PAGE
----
With the conclusion of the French and Indian War, France ceded its Canadian possessions to England. This map delineates the boundaries of the new British province of Québec as established by royal proclamation in 1763. Despite British administrative control of this area, French culture remained strong, especially with regard to settlement patterns and place names.
For example, the map's insets show the two major French trading centers -- Quebec City and Montreal -- as well as the French villages and place names in the vicinity of Montreal and the French land holding system (known as the seigneurial system) along the lower St. Lawrence River.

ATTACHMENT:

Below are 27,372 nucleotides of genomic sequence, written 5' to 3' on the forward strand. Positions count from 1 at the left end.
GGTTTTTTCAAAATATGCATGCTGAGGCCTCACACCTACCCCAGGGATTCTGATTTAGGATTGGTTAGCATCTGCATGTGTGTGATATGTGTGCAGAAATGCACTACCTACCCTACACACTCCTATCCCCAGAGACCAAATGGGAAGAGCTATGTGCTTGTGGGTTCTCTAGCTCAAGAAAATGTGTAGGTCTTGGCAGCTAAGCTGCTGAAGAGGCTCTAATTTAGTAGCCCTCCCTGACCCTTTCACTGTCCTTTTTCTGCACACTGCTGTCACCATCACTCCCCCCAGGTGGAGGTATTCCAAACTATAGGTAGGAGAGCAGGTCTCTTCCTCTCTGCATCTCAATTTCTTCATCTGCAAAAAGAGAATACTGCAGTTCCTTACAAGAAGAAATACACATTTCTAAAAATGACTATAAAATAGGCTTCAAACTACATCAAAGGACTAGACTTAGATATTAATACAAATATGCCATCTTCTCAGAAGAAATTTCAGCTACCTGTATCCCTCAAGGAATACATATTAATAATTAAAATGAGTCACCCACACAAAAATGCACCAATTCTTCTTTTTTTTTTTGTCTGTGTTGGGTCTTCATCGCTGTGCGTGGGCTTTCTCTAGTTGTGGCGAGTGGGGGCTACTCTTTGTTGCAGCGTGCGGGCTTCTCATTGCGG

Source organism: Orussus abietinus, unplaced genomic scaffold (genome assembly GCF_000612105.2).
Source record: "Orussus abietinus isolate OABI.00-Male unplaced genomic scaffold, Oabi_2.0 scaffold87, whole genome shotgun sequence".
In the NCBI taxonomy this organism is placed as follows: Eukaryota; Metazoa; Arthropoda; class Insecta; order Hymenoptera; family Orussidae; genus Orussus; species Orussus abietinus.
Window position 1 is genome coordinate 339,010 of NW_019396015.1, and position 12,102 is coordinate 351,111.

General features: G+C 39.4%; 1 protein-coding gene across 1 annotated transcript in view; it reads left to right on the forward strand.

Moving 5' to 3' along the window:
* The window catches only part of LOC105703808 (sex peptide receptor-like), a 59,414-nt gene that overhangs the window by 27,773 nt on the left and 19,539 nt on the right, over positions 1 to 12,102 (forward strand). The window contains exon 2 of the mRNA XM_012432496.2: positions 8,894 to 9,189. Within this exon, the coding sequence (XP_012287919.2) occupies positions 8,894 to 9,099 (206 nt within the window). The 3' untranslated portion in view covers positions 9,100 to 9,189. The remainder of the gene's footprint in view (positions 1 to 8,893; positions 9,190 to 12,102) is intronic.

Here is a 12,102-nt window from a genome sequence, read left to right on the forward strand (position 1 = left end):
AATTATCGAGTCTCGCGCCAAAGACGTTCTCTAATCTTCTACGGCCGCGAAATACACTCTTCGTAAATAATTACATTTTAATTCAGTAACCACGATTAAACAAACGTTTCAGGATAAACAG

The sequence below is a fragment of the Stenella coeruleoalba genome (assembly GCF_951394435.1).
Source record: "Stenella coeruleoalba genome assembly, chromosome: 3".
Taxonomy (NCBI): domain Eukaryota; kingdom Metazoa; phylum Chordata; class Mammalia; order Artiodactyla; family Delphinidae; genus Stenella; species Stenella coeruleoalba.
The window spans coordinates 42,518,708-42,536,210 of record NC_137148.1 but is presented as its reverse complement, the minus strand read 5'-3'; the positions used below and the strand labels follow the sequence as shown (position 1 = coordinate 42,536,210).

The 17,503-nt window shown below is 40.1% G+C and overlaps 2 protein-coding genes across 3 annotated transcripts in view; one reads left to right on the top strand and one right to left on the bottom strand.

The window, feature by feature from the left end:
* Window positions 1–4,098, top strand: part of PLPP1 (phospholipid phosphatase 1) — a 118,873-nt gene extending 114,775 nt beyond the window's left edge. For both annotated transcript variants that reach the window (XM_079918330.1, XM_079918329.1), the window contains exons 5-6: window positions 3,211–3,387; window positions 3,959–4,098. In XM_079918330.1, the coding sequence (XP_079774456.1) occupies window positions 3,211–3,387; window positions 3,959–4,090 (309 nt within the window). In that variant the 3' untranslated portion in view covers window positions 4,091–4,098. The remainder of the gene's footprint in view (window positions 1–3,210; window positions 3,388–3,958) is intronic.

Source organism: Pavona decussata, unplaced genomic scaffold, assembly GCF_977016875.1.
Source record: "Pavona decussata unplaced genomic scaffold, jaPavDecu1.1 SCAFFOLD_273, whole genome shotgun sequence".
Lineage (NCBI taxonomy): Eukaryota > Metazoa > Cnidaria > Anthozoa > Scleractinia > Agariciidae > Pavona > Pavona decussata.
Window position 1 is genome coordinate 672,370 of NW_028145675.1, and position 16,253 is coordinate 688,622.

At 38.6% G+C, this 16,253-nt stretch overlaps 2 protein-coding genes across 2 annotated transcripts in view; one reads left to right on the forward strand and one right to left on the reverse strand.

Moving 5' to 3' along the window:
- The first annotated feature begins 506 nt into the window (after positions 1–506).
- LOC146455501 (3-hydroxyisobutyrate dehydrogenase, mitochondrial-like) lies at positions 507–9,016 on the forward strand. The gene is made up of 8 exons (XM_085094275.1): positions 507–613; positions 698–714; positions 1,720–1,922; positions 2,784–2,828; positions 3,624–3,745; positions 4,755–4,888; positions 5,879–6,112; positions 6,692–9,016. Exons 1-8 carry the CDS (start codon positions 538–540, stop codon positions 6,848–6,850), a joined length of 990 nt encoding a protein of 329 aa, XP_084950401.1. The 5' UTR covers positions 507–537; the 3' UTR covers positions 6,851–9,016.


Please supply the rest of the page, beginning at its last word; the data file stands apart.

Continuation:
Jonathan Carver, a New Englander who was involved in the British attack on Canada during the French and Indian War, prepared this map. Following the conflict, he undertook explorations of the new British territorial acquisitions in the Great Lakes region. His observations were published in London, as "Travels through the Interior Parts of North America in the years 1766,1767, and 1768", a popular travel account but of questionable authenticity.
Insets with indexes: A particular survey of the Isles of Montreal -- The city of Quebec -- Course of the river St. Laurence, from La Valterie to Quebec -- Plan of Montreal, or Víllemarie.
Cataloging, conservation, and digitization made possible in part by The National Endowment for the Humanities: Exploring the human endeavor.